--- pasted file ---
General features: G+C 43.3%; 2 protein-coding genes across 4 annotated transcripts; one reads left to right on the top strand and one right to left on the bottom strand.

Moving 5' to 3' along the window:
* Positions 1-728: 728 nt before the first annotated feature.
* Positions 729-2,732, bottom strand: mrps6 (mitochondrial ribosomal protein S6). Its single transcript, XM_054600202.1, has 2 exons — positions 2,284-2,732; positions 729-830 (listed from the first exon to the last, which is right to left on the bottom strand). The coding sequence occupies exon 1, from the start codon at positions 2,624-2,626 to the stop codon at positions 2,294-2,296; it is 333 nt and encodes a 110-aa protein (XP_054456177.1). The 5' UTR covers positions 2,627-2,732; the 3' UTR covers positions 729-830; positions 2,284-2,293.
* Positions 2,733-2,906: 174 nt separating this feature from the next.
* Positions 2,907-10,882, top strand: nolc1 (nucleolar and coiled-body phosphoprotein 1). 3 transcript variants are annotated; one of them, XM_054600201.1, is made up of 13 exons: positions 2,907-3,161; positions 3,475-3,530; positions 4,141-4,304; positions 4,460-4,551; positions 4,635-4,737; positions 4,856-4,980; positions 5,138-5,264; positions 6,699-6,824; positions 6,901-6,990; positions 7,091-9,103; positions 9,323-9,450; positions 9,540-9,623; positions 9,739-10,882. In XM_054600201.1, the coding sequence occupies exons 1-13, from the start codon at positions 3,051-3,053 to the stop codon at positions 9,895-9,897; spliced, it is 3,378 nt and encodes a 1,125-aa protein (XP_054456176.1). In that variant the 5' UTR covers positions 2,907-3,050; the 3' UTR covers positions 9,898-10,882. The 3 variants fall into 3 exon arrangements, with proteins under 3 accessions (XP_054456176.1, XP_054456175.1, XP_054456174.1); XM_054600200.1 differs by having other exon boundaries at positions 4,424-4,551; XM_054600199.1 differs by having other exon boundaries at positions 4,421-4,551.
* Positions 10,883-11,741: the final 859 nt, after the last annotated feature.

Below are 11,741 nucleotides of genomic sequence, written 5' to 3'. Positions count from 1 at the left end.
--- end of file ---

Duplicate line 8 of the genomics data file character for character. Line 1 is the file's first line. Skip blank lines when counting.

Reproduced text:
Below are 11,741 nucleotides of genomic sequence, written 5' to 3'. Positions count from 1 at the left end.